Grammar: 食べないんです vs. 食べません
The Feeling module has the sentence
どうして あさごはんを 食べないんですか
which is translated as "Why aren't you eating breakfast?" I have not encountered the nai-form + です before: why would one use it, rather than たべません?
Also, is translating this as present progressive really appropriate? Wouldn't one need the te-form + いる for that?
食べない and 食べません mean exactly the same thing, except the former is the informal dictionary form and the latter is the polite ます／です form that's more appropriate for strangers and people situated above you socially (e.g. your teacher, your boss, etc.)
The real difference here isn't ない vs ません. The difference is that tiny little ん between ない and です you probably didn't even notice. The んです is actually a contraction of の+です. When placed after a verb in dictionary form, の nominalizes the verb and its clauses, meaning you can treat the relative clause headed by the verb before の as a noun phase in the surrounding sentence. This has many uses, some of which you will see later on in the skill tree.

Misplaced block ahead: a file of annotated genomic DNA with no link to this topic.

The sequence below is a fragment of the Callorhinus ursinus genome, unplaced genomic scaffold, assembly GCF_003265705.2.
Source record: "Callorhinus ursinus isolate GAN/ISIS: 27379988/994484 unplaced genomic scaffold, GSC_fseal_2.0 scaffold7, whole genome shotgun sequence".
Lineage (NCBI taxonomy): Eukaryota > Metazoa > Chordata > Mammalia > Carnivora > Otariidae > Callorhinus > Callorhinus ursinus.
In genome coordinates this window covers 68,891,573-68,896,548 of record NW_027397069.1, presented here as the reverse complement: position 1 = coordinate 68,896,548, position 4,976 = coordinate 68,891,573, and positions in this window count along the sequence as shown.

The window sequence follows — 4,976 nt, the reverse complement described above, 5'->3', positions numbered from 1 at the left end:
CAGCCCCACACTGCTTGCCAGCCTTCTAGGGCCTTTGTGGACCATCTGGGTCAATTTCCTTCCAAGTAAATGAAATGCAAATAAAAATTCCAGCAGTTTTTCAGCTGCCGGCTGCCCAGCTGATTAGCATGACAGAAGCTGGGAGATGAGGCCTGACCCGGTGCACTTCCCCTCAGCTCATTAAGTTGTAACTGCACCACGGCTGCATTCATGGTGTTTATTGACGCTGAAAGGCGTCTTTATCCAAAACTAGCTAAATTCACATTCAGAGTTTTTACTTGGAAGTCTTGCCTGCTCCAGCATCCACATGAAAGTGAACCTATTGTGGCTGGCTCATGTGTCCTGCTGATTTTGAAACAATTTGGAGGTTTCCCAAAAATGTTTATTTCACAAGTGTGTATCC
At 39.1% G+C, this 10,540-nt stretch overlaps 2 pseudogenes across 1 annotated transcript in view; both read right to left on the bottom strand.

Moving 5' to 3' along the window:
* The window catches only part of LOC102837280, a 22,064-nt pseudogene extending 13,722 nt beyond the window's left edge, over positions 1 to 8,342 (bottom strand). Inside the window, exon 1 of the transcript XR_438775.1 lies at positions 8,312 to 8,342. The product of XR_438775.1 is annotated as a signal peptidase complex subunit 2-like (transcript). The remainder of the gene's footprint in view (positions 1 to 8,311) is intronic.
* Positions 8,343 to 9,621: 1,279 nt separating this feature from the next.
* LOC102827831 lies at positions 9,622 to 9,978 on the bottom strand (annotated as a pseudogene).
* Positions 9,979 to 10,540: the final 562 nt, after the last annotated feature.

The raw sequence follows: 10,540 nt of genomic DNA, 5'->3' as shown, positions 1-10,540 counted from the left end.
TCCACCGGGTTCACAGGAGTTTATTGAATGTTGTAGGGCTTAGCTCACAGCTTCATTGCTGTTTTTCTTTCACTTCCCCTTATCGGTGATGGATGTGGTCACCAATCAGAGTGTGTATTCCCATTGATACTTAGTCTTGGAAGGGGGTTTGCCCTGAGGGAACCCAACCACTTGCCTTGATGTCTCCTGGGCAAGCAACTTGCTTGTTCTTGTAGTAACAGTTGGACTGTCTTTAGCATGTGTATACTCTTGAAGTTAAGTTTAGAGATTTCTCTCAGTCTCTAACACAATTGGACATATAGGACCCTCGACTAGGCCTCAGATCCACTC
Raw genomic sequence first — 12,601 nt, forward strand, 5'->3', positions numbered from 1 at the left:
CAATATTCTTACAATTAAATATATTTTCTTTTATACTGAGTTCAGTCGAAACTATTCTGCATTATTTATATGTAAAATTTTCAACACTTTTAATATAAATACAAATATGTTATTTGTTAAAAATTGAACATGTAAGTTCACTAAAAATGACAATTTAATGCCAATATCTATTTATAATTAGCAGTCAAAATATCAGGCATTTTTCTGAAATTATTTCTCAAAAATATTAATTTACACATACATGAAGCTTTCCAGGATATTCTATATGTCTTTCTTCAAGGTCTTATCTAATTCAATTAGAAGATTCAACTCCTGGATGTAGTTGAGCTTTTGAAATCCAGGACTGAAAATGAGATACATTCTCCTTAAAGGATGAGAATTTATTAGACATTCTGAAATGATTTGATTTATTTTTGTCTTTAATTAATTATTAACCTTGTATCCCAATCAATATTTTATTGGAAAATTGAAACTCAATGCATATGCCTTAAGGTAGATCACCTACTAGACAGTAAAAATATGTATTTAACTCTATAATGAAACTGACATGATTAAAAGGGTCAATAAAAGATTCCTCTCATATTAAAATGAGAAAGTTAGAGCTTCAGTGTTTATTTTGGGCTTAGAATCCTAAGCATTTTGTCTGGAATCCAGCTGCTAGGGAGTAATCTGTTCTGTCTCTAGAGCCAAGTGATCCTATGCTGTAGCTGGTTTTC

Now, this hasn't exactly answered your question. Why on earth is it useful to turn 食べない into a noun with ん／の just to end it with です? It creates emphasis that the statement is a fact or the current situation. 食べません is a fairly neutral statement, simply meaning "(you) do not eat", whereas 食べないんです is more pointed, meaning something more like "it is the case that (you) are not eating".
Therefore the full sentence in the provided example 「どうして あさごはんを 食べないんですか」 could be translated a bit more accurately as "why is it that you are not eating your breakfast", which makes a slightly more pointed question than the neutral 「どうしてあさごはんを食べませんか」 ("why aren't you eating breakfast"). I'm not sure I can properly explain the intonation it adds in every case, but in this situation it shows interest in the lack of apetite of the person you're talking to.